I don't have a TV, I haven't in quite some time. Pretty much anything I ever want to watch on TV will come out on DVD soon enough. The times when I have had a TV in the house, I end up addicted to Law & Order and other stuff that's not really bad, but not really good either. I don't think it's necessarily destructive or evil, but it's not productive or edifying either, so you might as well have never had that hour or two in your life. That's what's sad. It's like smoking. Maybe it doesn't seem like such a big deal, but, truth be told, it shortens your life.
But I've been hanging out in the dining room here for the last three days, which has been great because between meals it's quiet and I can read (mornings and evenings) and write (afternoons). I just stay put and ride out the little noisy flurries three times a day and enjoy the peace otherwise.
There's a TV in here -- because of course there has to be a TV everywhere -- and when people come in they turn it on. It doesn't matter what's on, and it doesn't matter if they're going to watch it or not. In fact, most of them don't watch it, except incidentally while they're talking on the phone or chatting with someone or listening to music on headphones. Yet, they're visibly uncomfortable if it's not on.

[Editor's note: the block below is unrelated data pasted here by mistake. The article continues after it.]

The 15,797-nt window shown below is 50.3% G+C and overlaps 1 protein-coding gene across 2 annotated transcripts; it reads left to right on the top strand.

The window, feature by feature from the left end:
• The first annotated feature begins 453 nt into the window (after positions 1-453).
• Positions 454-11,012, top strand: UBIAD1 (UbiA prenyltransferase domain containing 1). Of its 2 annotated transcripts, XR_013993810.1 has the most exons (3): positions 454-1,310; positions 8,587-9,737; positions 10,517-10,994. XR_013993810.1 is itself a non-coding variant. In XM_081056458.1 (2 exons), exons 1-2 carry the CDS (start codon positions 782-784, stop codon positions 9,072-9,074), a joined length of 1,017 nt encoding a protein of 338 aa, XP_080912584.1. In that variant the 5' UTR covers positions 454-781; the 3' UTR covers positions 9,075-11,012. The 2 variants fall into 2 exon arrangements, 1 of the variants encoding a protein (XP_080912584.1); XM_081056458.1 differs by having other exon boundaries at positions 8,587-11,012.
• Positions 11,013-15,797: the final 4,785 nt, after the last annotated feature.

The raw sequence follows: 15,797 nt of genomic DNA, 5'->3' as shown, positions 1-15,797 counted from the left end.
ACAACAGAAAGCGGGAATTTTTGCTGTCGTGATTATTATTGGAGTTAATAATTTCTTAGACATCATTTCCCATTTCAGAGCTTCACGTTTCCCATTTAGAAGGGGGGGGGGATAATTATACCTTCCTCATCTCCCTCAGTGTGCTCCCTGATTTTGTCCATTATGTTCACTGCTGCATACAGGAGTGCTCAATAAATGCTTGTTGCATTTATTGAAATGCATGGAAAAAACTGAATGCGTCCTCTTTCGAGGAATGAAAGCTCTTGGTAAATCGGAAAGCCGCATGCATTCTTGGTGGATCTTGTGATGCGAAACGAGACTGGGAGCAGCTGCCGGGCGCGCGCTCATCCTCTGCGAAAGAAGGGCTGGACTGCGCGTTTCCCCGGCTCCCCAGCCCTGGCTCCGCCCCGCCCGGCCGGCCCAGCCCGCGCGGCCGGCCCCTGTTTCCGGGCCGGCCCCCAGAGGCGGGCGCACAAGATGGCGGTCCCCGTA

Earlier a guy came in wearing headphones, which were attached to a small portable DVD player with a movie playing. He turned the TV on and sat down and watched his movie for about half an hour. Why? And just now, someone came in, the first person to arrive for snacktime (I had turned the TV off after the last of the dinner crowd left), and asked me if I minded if he turned the TV on. I said I didn't. He turned it on, sat down and ate his Rice Krispies treat, got up and left. He was in here for 2 minutes tops. He didn't even look at the TV, but it had to be on.
It's almost like an orienting device. If he was left with only his Rice Krispies treat and whatever happened to be in his head at the moment, he wouldn't have known where he was or what he was supposed to be doing.
I was reading an article in the Times this morning about MTV and how they're struggling to stay hip as people turn away from TV toward new media (the web, mp3 players, etc.). But from what I'm observing here, it doesn't seem like anyone's giving up TV. They're not as engaged with it, but they need for it to be on in the background while they do other stuff. They're not turning off the TV, they're adding layers to it.